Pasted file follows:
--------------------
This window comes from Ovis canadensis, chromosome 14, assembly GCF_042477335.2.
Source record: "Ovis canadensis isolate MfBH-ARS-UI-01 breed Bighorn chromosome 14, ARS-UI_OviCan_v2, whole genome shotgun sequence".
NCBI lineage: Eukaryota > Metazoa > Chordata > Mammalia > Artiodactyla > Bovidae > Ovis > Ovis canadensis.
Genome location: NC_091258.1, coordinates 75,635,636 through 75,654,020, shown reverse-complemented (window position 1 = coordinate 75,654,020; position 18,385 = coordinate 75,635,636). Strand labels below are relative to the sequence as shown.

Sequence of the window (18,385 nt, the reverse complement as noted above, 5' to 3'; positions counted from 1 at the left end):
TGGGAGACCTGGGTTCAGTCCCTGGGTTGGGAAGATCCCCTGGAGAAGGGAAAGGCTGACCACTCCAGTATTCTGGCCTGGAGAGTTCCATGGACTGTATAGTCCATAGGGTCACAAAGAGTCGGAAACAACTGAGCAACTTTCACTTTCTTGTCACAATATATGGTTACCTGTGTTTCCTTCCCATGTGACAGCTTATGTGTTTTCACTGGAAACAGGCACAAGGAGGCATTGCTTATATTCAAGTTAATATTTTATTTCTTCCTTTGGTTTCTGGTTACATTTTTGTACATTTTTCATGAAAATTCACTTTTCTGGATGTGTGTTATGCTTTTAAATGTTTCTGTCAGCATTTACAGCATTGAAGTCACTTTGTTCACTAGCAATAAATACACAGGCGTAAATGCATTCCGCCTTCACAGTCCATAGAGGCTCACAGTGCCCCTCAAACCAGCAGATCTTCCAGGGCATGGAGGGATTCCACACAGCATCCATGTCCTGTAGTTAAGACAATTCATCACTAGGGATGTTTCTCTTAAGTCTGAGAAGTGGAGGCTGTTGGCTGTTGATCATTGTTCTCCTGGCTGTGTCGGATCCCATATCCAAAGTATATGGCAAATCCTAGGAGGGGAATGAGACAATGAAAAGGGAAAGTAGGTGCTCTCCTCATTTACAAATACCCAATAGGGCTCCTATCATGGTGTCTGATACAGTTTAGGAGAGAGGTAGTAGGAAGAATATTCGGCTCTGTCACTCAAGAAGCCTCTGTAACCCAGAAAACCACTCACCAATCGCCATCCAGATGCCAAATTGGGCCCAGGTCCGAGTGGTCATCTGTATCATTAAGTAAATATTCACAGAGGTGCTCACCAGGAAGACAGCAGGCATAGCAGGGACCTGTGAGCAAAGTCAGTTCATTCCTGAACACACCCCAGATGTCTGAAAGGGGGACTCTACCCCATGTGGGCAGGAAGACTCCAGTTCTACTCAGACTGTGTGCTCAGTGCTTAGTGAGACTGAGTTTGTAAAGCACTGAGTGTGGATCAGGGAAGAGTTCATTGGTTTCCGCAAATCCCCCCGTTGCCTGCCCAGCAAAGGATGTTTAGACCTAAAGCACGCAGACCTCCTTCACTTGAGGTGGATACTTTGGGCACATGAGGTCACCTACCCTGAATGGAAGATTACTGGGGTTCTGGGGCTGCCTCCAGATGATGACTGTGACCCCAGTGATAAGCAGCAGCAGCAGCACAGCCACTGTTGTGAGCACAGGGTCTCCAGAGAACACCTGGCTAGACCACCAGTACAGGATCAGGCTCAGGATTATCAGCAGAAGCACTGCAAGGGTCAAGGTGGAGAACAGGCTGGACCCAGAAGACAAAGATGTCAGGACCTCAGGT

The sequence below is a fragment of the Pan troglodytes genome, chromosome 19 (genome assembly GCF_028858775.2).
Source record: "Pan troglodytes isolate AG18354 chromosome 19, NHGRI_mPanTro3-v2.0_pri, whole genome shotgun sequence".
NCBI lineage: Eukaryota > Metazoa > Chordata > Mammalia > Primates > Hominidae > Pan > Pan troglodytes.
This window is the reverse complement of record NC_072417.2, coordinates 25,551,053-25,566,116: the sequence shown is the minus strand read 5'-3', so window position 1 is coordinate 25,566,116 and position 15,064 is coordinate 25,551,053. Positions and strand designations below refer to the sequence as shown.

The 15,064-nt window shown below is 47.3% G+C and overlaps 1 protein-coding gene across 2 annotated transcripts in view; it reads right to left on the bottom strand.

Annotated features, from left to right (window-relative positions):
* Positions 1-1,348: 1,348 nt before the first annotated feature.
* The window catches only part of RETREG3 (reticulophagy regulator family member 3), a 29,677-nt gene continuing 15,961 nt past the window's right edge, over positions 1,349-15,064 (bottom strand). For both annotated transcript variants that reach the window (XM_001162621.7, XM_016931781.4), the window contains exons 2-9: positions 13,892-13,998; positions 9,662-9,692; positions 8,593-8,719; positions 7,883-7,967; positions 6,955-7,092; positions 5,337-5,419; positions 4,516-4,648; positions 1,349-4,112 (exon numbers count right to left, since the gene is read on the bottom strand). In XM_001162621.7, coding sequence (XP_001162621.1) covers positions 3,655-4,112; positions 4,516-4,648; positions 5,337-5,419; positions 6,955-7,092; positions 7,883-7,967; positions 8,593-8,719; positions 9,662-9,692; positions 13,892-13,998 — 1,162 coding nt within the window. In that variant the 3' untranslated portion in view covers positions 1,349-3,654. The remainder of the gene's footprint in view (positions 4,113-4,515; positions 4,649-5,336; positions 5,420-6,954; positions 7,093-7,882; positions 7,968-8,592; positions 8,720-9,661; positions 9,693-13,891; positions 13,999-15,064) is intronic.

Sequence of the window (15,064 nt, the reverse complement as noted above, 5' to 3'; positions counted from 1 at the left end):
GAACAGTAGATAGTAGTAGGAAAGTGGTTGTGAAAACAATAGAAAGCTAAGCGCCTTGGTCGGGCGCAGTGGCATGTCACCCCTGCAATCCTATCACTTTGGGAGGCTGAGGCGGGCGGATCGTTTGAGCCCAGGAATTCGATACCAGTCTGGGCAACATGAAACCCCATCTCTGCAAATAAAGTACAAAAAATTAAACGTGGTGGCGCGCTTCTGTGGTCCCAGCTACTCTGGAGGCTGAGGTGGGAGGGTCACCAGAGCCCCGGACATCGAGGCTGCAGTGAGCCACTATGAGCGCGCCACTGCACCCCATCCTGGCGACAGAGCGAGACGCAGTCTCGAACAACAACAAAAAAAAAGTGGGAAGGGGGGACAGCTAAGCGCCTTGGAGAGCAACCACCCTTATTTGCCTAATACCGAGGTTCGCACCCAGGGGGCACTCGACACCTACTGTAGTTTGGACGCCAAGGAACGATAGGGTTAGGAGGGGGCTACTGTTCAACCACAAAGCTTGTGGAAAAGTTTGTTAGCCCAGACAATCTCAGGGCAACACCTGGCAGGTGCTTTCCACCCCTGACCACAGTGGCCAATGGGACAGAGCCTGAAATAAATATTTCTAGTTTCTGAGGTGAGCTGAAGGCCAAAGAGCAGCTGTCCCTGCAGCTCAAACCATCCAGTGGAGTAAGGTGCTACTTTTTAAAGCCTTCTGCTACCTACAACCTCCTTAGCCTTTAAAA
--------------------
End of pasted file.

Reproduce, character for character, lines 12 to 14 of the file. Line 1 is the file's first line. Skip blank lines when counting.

Annotated features, from left to right (window-relative positions):
* Positions 1-1,348: 1,348 nt before the first annotated feature.
* The window catches only part of RETREG3 (reticulophagy regulator family member 3), a 29,677-nt gene continuing 15,961 nt past the window's right edge, over positions 1,349-15,064 (bottom strand). For both annotated transcript variants that reach the window (XM_001162621.7, XM_016931781.4), the window contains exons 2-9: positions 13,892-13,998; positions 9,662-9,692; positions 8,593-8,719; positions 7,883-7,967; positions 6,955-7,092; positions 5,337-5,419; positions 4,516-4,648; positions 1,349-4,112 (exon numbers count right to left, since the gene is read on the bottom strand). In XM_001162621.7, coding sequence (XP_001162621.1) covers positions 3,655-4,112; positions 4,516-4,648; positions 5,337-5,419; positions 6,955-7,092; positions 7,883-7,967; positions 8,593-8,719; positions 9,662-9,692; positions 13,892-13,998 — 1,162 coding nt within the window. In that variant the 3' untranslated portion in view covers positions 1,349-3,654. The remainder of the gene's footprint in view (positions 4,113-4,515; positions 4,649-5,336; positions 5,420-6,954; positions 7,093-7,882; positions 7,968-8,592; positions 8,720-9,661; positions 9,693-13,891; positions 13,999-15,064) is intronic.